“Like the magician who consults a chicken's entrails, many organizational decision makers insist that the facts and figures be examined before a policy decision is made, even though the statistics provide unreliable guides as to what is likely to happen in the future.” Gareth Morgan, Images of Organization: The Executive Edition
Could it be that using Value-added data is the equivalent of consulting “chicken-entrails” before making certain high-stakes decisions? With all the voodoo, wizardry, and hidden computations that educators are just supposed to accept on faith from companies crunching the data, value-added data might as well be “chicken entrails” and the “Wizards of VAM” might as well be high-priests or magicians reading those innards and making declarations of effectiveness and fortune telling. The problem, though, is value-added measures are prone to mistakes, despite those who say “it’s best we have.” Such reasoning itself smells of simply accepting its imperfections. One only need hold their nose, and take the medicine.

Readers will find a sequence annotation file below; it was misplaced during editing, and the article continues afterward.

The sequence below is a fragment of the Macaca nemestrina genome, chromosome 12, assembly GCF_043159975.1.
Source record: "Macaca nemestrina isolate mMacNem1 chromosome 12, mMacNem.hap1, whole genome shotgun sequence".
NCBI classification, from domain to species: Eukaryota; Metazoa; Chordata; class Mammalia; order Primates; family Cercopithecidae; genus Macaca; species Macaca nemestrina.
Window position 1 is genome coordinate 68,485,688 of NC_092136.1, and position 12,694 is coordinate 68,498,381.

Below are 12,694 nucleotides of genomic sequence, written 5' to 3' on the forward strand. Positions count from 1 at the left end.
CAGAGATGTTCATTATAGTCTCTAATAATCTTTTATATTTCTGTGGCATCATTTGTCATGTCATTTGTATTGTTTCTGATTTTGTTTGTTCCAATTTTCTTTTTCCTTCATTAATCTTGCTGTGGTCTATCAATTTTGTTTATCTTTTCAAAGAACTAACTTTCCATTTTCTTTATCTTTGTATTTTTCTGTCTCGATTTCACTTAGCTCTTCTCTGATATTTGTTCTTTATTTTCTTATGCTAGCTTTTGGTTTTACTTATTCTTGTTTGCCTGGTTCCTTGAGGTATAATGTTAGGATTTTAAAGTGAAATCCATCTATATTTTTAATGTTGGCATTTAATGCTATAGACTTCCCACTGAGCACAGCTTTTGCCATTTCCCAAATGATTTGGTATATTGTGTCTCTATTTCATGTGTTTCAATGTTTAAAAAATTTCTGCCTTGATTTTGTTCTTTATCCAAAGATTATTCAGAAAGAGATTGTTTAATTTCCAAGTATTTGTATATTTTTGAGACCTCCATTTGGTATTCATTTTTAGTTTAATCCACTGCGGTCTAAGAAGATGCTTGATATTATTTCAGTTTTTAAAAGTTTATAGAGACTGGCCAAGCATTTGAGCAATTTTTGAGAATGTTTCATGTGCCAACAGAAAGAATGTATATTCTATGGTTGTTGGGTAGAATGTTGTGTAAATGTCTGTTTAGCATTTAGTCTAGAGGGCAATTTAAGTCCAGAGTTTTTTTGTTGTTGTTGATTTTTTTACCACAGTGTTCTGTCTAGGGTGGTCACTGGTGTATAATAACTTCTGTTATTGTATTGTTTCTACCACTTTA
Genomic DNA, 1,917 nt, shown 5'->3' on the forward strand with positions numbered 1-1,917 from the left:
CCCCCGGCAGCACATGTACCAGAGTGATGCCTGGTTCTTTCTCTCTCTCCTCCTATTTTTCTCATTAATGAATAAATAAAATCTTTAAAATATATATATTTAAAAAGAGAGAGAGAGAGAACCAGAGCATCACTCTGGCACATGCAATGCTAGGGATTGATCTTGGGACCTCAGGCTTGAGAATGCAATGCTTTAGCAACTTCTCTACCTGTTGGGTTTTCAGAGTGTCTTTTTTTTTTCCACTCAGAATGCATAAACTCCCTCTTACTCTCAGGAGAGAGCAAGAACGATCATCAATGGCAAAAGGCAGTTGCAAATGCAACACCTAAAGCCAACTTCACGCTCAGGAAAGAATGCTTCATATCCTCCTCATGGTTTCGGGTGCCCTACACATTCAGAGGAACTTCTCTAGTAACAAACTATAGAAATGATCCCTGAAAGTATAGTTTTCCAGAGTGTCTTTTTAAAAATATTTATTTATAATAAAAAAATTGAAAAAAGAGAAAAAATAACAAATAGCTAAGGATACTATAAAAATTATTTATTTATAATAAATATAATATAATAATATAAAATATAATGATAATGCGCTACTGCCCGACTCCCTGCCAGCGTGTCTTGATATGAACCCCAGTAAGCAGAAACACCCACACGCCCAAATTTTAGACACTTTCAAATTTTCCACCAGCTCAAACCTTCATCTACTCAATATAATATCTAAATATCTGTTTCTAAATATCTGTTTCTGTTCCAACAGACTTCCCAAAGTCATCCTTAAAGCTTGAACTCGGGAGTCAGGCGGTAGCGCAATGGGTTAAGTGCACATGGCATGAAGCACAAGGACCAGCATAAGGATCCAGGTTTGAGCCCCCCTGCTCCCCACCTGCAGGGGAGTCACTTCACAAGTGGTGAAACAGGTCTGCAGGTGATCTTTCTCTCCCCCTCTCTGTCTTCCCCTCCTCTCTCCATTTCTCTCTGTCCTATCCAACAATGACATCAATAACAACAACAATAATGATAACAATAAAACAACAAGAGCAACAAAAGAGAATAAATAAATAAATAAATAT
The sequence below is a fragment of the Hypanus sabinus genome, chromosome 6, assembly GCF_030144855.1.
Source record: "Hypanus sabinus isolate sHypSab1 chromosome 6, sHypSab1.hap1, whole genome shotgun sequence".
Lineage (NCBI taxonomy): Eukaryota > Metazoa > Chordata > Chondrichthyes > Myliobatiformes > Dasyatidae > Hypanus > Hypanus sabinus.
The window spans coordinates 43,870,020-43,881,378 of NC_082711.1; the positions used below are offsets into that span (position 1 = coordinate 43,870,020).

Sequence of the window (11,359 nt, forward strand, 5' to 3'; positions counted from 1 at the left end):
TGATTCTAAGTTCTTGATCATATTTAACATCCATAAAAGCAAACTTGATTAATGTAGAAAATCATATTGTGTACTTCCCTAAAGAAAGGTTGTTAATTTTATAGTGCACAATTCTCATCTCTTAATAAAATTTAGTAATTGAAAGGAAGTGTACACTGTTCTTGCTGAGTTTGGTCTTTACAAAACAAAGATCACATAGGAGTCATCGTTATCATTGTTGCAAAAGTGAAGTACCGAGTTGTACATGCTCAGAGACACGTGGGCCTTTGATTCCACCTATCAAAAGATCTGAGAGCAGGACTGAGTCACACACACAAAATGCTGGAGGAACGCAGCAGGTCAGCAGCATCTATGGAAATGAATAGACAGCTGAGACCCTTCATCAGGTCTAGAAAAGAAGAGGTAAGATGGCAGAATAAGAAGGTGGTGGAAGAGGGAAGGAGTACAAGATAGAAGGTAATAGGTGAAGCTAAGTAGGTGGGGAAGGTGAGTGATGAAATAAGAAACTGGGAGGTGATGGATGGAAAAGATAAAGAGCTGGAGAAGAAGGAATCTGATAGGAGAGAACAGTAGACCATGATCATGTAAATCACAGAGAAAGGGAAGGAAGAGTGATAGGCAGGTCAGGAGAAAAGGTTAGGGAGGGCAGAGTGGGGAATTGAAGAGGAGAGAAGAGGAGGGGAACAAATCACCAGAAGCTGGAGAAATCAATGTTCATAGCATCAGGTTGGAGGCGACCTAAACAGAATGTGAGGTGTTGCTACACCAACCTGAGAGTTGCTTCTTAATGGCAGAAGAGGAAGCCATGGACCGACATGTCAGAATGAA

What President Obama, Arne Duncan, down through our own North Carolina state education leaders do not get is that Value-added measures simply are not transparent. If anyone reads any of the current literature on these statistical models, you immediately see many, many imperfections. There’s certainly enough errors of concern to argue that VAMs have zero place in making high-stakes decisions.
As the “Wizards of VAM” prepare to do their number crunching and “entrails reading” in North Carolina, we await their prognostications and declarations of “are we effective or ineffective?” Let’s hope it doesn’t smell too bad.